What was the title and a sample lyric from the first song that you wrote?
Kilianski: I started writing songs when I was 13 and angry and didn’t have the capacity for nuance so I’ve come a long way, but here it is:
Why do you judge me by the way I look, when you don’t listen to what I say?
Judge me as something that I’m not, expect me to stay out of your way?
Describe your first gig.
Kilianski: The first thing we really did together was the Massachusetts Walking Tour – organized by our pals Mark Mandeville and Raianne Richards, we walked to every gig for two weeks – over 100 miles with our instruments, camping gear, clothes, and food in our packs. Camped every night and met amazing people in each small town we met. It was hard, but rewarding and a true bonding experience. We did this annually every June for 7 years.
What was your last day job? What was your favorite day job?
Kilianski: Last side hustle I had was selling christmas trees. It was ok money, good tips, and I came home smelling like pine every night. There are two kinds of people who come in to buy a tree – the people who are stoked to be getting a tree, and the people who loathe the obligation. Either way, you help them find the best tree for them and they leave happier when they came in. I’m not a big christmas cheer guy, and the music was mind numbing, but it was a fun job.
Alvey: My last day job was my favorite day job: I was a dog walker for a year and a half up in Boston, Massachusetts. My bosses were great, my schedule was ideal, and it was good money. I’m a huge dog lover, and it was a breath of fresh air to hang with dogs all day instead of the usual cafe jobs I’d had in the past. I’d also dog sit for the clients from time to time, so getting paid to stay in swanky downtown Boston apartments and take care of their dogs was really plush.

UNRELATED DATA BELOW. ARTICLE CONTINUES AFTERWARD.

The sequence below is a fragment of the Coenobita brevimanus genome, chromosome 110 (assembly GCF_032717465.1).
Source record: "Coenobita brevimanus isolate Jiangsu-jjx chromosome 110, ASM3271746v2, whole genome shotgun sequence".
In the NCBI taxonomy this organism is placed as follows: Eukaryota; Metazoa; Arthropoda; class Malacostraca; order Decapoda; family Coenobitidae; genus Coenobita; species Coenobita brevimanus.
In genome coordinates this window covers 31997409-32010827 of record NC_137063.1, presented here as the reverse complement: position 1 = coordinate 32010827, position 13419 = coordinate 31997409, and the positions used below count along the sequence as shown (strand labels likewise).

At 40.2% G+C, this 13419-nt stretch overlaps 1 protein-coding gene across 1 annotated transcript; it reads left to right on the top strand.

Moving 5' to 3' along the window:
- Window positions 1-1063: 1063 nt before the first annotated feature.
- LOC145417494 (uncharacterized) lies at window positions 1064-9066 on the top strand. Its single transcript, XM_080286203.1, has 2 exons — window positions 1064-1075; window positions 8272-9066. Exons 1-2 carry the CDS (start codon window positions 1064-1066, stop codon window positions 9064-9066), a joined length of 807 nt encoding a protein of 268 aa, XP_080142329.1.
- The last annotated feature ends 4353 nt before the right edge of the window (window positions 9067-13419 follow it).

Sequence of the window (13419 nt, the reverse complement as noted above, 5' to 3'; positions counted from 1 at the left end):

How has your music-related income changed over the past 5-10 years? What do you expect it to look like 5-10 years from now?
Kilianski: Well, it was slowly and steadily increasing, but now our gigs our gone, so it’s gonna tank this year. If we can harness the power of the internet, we can maybe come back from it and do even better eventually. Time will tell.
What one thing do you know now that you had wished you knew when you started your career in music?
Alvey: I wished I knew how many hats we’d have to wear as a performer. At our school there’s a program called “Professional music”, and you could essentially hand pick all sorts of different courses in order to graduate. Looking back, I would’ve gone down that path instead of a Performance degree. In addition to ensembles, I’d have made sure to take classes in basic production in engineering, music business focused classes, maybe even songwriting specific classes like “jingle writing”. Especially during COVID-19, it’s become clear that having our income based solely on performing is unsustainable and irresponsible. It’s making me think of other avenues of generating income in music (recording remotely, licensing songs) without having live performance be a factor.